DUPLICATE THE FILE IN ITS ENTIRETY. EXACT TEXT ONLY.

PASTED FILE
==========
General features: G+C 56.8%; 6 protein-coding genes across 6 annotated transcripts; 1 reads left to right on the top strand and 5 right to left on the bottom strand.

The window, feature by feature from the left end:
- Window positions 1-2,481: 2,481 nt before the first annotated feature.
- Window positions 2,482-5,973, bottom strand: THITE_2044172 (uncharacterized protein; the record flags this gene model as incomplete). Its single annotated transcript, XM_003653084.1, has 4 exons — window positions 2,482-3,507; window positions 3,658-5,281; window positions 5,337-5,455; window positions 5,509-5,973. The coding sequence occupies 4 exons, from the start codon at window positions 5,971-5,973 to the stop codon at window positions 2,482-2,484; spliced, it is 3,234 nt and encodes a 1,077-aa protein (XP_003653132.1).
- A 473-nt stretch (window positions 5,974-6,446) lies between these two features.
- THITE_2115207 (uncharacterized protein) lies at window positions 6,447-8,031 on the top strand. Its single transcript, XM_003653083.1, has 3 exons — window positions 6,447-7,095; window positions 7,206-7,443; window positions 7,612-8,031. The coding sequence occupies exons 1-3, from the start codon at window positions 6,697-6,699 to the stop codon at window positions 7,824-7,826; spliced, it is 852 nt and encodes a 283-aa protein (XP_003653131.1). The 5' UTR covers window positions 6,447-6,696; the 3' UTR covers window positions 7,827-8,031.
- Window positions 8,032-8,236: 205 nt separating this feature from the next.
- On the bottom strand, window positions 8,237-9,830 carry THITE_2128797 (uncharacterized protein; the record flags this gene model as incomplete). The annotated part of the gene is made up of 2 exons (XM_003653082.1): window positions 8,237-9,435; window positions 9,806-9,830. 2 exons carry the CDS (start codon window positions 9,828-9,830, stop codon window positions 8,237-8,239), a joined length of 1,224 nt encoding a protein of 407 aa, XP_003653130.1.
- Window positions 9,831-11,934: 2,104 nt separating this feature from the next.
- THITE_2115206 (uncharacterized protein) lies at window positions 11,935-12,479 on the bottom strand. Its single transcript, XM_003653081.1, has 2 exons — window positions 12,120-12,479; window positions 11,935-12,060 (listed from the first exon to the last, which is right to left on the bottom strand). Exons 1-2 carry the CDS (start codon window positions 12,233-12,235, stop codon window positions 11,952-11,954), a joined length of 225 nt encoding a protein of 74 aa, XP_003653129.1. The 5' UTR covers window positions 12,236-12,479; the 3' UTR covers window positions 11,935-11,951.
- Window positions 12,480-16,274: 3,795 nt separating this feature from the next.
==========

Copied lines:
General features: G+C 56.8%; 6 protein-coding genes across 6 annotated transcripts; 1 reads left to right on the top strand and 5 right to left on the bottom strand.

The window, feature by feature from the left end:
- Window positions 1-2,481: 2,481 nt before the first annotated feature.
- Window positions 2,482-5,973, bottom strand: THITE_2044172 (uncharacterized protein; the record flags this gene model as incomplete). Its single annotated transcript, XM_003653084.1, has 4 exons — window positions 2,482-3,507; window positions 3,658-5,281; window positions 5,337-5,455; window positions 5,509-5,973. The coding sequence occupies 4 exons, from the start codon at window positions 5,971-5,973 to the stop codon at window positions 2,482-2,484; spliced, it is 3,234 nt and encodes a 1,077-aa protein (XP_003653132.1).
- A 473-nt stretch (window positions 5,974-6,446) lies between these two features.
- THITE_2115207 (uncharacterized protein) lies at window positions 6,447-8,031 on the top strand. Its single transcript, XM_003653083.1, has 3 exons — window positions 6,447-7,095; window positions 7,206-7,443; window positions 7,612-8,031. The coding sequence occupies exons 1-3, from the start codon at window positions 6,697-6,699 to the stop codon at window positions 7,824-7,826; spliced, it is 852 nt and encodes a 283-aa protein (XP_003653131.1). The 5' UTR covers window positions 6,447-6,696; the 3' UTR covers window positions 7,827-8,031.
- Window positions 8,032-8,236: 205 nt separating this feature from the next.
- On the bottom strand, window positions 8,237-9,830 carry THITE_2128797 (uncharacterized protein; the record flags this gene model as incomplete). The annotated part of the gene is made up of 2 exons (XM_003653082.1): window positions 8,237-9,435; window positions 9,806-9,830. 2 exons carry the CDS (start codon window positions 9,828-9,830, stop codon window positions 8,237-8,239), a joined length of 1,224 nt encoding a protein of 407 aa, XP_003653130.1.
- Window positions 9,831-11,934: 2,104 nt separating this feature from the next.
- THITE_2115206 (uncharacterized protein) lies at window positions 11,935-12,479 on the bottom strand. Its single transcript, XM_003653081.1, has 2 exons — window positions 12,120-12,479; window positions 11,935-12,060 (listed from the first exon to the last, which is right to left on the bottom strand). Exons 1-2 carry the CDS (start codon window positions 12,233-12,235, stop codon window positions 11,952-11,954), a joined length of 225 nt encoding a protein of 74 aa, XP_003653129.1. The 5' UTR covers window positions 12,236-12,479; the 3' UTR covers window positions 11,935-11,951.
- Window positions 12,480-16,274: 3,795 nt separating this feature from the next.